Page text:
A culture, not a cult

A brief cheat-sheet to the Adventist world

Elena Cornwell

Haystacks, Special K loaf, veggie meat, vespers, Sabbath, Rook, academy, summer camp—these words and phrases are found precious in the sight of Seventh-day Adventists. If you’ve arrived at Union sans experience with this culture, you may feel out of place or confused with the new lingo and lifestyle. But fear not, this short guide will help you catch on quickly. Soon you’ll be flipping Grillers (veggie patties) like a professional. After all, the Adventist culture, as the center of this college, is impossible to ignore.

Seventh-day Adventism is an established religion based on the Bible. Despite what the internet may say, it is not a cult. The fact that you are here at Union shows you’ve done at least a little bit of research.

The worldwide Adventist community is so intertwined that it can be used as a free postal service. Courtney Gutknecht, enrollment coordinator for Union, says of the Adventist community, “It’s such a big but small world. You only have to go back two or three connections to find a common friend or relative.”

She’s right. In fact, I’ve sent packages with acquaintances to friends all over the world several times. It sure saves a lot on postage.

What else draws us together besides our international connections? “Potlucks!” Gutknecht refers to the traditional after-church meal on Saturdays famed for the diversity of vegetarian food offered. Kids always remember to bring their change of clothes because mom and dad will talk for hours at those plastic tables-- over recipes, their kids, and the sermon heard earlier that morning.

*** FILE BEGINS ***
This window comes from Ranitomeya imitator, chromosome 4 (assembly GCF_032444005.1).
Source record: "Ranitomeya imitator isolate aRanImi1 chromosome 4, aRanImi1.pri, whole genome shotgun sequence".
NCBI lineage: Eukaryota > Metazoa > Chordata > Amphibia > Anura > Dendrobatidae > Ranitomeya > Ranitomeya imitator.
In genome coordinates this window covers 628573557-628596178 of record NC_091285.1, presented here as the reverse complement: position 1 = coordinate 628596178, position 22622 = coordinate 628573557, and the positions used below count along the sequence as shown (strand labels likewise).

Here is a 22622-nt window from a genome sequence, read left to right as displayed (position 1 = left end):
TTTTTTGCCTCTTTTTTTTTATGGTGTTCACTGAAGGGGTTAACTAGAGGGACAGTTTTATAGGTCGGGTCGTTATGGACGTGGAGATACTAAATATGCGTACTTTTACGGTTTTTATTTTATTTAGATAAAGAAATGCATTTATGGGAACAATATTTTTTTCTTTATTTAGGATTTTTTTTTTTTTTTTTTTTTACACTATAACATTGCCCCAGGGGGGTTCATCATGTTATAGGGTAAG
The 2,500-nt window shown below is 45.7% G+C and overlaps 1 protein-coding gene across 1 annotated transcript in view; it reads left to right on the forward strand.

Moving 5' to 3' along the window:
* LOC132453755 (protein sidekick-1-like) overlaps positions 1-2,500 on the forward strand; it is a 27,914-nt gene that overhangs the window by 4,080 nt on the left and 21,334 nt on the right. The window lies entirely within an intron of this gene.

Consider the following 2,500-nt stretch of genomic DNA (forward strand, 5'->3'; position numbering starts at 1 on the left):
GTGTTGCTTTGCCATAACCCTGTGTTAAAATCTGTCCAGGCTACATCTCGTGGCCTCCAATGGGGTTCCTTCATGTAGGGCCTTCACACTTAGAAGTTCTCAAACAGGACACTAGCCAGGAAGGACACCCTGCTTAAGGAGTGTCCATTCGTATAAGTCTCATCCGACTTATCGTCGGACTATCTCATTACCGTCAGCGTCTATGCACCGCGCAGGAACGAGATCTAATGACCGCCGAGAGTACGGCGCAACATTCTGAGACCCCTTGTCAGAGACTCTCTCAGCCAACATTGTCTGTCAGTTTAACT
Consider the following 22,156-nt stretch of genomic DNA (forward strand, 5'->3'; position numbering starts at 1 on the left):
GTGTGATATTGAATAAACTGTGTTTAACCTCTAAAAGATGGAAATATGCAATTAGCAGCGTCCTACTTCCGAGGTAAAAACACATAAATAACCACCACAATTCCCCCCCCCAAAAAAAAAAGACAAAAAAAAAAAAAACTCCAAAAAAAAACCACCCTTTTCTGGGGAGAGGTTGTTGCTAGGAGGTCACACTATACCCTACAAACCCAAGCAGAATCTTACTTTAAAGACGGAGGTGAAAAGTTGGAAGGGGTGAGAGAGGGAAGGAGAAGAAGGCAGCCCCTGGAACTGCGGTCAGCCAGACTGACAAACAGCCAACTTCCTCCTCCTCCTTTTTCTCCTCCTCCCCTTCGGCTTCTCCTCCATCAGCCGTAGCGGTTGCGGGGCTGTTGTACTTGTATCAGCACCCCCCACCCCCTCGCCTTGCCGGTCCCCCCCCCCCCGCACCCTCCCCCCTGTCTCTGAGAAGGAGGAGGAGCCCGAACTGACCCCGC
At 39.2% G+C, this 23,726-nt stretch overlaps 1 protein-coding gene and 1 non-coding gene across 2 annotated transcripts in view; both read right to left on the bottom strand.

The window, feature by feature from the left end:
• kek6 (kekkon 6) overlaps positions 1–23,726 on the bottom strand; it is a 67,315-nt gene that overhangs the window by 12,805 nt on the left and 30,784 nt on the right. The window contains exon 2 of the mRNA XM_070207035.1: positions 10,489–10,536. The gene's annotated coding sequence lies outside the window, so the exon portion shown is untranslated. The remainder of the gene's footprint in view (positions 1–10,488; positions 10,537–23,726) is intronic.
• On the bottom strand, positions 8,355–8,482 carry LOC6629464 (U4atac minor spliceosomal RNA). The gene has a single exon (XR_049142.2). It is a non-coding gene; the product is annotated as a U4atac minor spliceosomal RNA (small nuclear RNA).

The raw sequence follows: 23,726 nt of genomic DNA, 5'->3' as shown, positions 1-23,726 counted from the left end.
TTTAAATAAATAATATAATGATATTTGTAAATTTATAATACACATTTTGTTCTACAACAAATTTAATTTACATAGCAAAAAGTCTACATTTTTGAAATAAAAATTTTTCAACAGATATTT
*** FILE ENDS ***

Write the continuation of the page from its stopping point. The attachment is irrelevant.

A common staple at potlucks is the “haystack” (a.k.a. taco salad). This personalizable meal, served each Saturday evening at Union Market for dinner, is a classic you will taste soon if you haven’t already. It is easy to prepare, delicious, and known in the Adventist circle as the go-to meal in a pinch.

Vespers is a Friday night worship service (also called Family Worship). As the sun sets on Friday evening to signal the beginning of the Sabbath, we gather to worship God. This period of time called the “Sabbath,” lasts until sundown on Saturday. This full day is observed as described in the Bible (Exodus 20); it’s a day of rest.

Senior business administration, finance and management major Gary Obreque says that his favorite thing about being Adventist is “resting on the Sabbath.” It’s mine too, and as a student here, I bet you’ll come to appreciate it as much as we do.

As you settle into life at Union, don’t be daunted by things you’d never heard of before. Take time to learn about not only the Adventist religion, but also other religions represented on campus. College is a time for growth so go ask about the stories and cultures of others. Their culture is reflected there and their culture makes them who they are. Let them share it with you.

Culture in the online Merriam-Webster Dictionary is defined as “the beliefs, customs, arts, etc., of a particular society, group, place, or time.” This is how I want to define this column for the year, and this aspect of the culture of Union seemed a good place to start.

Elena is a senior pursuing a personalized major.